During my attendance at the many 360’s brainwashing meetings, I was told crime had dropped tremendously over the past ten years. However, when we examine the number of years lost by locking African Americans and Latinos in Nebraskan prisons and jails, there appear to be double standards. Suppose there are two homicides a year that is vastly different than ten doubling to twenty. This is how law enforcement officials hide or are not transparent about their numbers regarding race. Moreover, it was reported that some years the Omaha Police Department did not report their crime numbers to the national crime data bank. How can we work as a village when government officials are hiding racial data?

There are implicit examples where defending “white supremacy” in his editorial illustrates we have severe problems in this community. Over the years, law enforcement officials have been members of the KKK in Nebraska and other white supremacy groups. The Nebraska state patrol had to fire one member for his membership. Meanwhile, the University of Nebraska Omaha has a course on gangs (code word African Americans) while ignoring the vast number of supremacy or right (white) wing officials hiding behind blue lives matter rhetoric. If we are serious about reducing crime in communities, it requires more than tokenism press conferences, new laws on the books when there are other laws that are cover for dealing with specific racial groups. One of the laws that we should get rid of is “resisting arrest” or the piling on with multifarious infractions so that the public-pretenders and county attorneys can lock up low-income people of color.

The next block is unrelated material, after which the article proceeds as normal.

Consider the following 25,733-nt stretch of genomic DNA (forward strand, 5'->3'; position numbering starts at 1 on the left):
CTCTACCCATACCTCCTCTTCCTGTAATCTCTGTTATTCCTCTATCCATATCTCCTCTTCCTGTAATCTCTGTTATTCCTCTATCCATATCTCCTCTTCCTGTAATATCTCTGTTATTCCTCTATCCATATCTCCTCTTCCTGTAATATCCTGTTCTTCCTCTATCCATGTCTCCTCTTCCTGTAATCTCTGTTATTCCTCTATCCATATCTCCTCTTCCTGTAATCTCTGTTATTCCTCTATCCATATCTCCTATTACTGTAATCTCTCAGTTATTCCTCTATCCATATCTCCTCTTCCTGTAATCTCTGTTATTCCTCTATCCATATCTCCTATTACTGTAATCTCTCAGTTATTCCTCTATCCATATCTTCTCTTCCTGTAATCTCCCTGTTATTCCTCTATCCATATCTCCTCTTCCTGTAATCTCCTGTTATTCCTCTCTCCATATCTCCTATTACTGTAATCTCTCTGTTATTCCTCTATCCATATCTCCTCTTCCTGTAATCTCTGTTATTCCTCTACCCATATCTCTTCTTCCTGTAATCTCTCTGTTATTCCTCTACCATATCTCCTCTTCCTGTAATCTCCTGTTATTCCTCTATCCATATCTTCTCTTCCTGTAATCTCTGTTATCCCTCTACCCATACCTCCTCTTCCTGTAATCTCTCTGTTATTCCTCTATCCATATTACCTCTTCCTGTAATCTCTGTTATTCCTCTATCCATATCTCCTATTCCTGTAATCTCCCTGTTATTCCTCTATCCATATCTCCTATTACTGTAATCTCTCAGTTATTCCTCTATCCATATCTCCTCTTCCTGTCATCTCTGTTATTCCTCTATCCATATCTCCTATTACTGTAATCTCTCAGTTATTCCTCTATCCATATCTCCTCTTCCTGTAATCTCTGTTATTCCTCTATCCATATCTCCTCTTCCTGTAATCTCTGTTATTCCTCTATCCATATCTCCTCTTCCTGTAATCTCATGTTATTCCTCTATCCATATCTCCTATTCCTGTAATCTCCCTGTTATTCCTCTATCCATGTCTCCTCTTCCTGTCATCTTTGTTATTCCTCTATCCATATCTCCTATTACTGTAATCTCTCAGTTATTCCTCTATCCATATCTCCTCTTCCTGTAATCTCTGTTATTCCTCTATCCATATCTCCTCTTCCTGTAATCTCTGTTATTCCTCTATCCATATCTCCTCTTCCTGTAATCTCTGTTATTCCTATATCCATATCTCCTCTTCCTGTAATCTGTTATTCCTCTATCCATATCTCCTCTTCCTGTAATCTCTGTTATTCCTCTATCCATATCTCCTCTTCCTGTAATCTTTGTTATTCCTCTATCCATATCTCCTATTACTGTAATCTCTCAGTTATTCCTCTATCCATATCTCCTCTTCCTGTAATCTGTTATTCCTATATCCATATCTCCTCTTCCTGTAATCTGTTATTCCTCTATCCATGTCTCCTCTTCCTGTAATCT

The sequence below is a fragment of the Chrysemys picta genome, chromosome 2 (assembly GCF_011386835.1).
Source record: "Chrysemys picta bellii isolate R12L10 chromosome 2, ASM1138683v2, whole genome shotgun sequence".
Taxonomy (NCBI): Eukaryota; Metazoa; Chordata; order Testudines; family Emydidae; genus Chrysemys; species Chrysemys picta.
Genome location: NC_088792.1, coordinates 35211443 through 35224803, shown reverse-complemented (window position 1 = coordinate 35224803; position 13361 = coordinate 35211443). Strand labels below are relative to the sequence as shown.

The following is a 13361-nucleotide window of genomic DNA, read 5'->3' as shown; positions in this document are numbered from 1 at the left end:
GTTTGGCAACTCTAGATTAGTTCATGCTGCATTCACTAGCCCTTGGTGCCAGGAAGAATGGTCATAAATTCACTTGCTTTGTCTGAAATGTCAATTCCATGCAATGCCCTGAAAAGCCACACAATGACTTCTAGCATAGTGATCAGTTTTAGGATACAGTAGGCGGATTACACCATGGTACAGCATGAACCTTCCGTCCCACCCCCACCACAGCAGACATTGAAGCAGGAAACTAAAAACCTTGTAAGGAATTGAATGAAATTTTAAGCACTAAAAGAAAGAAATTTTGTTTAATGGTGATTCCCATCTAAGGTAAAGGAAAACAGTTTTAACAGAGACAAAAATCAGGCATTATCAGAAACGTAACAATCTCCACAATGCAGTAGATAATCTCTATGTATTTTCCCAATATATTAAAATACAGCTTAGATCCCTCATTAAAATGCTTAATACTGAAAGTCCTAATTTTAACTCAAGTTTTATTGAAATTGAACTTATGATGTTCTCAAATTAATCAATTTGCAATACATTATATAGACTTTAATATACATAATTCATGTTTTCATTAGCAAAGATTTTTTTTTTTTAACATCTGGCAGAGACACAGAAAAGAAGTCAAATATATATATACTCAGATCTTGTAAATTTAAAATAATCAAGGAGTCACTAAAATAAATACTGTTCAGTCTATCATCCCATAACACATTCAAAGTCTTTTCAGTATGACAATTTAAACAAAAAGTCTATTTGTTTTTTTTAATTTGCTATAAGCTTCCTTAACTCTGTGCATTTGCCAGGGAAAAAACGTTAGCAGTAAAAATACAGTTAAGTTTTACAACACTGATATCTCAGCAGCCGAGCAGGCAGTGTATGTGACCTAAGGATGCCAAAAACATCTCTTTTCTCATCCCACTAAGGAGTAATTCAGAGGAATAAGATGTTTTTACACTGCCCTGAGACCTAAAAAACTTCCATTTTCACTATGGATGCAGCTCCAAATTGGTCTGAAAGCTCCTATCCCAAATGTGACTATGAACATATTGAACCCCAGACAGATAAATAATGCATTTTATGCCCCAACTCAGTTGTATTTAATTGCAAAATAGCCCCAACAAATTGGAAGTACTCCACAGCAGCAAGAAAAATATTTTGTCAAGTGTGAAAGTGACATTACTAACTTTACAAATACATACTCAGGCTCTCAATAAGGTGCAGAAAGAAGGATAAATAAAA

Let me count the ways how societal divides obfuscate the problems when one talks about racism and white hegemony or domination in the so-called colorblind legal and public institutions. Who gets to white-explain that speaking about white supremacy is counterproductive? How many whites are given options where many youths of color packed our juvenile justice system? These numbers did not occur overnight but emerged by legal forces over-criminalization of African Americans, Latino, and other youth of color. The school to prison pipeline is not a creation of people of color but part of the yellow brick road that begins in the oppressive public schools’ regimes.

We cannot ignore the tragic historical holocaust of slavery, genocide to the African Americans and Native American community as having no reverence to the current conditions in this community or state and country. I am willing to bet that the FBI and other hangouts where Mr. Dun worked did not have one half of the percent of people of color working in those circles during his whole career. Therefore, much of his rhetoric does not offer any road maps of how the community can reduce crime and the need for over pollution of our cities with racist law enforcement officials.

A’Jamal-Rashad Byndon, Community Advocate for Real Justice.

A’Jamal Byndon is Chair of MORE board an organization working to address race equity and anti-racist in our community.

5529 North 111th Street 402-578-6729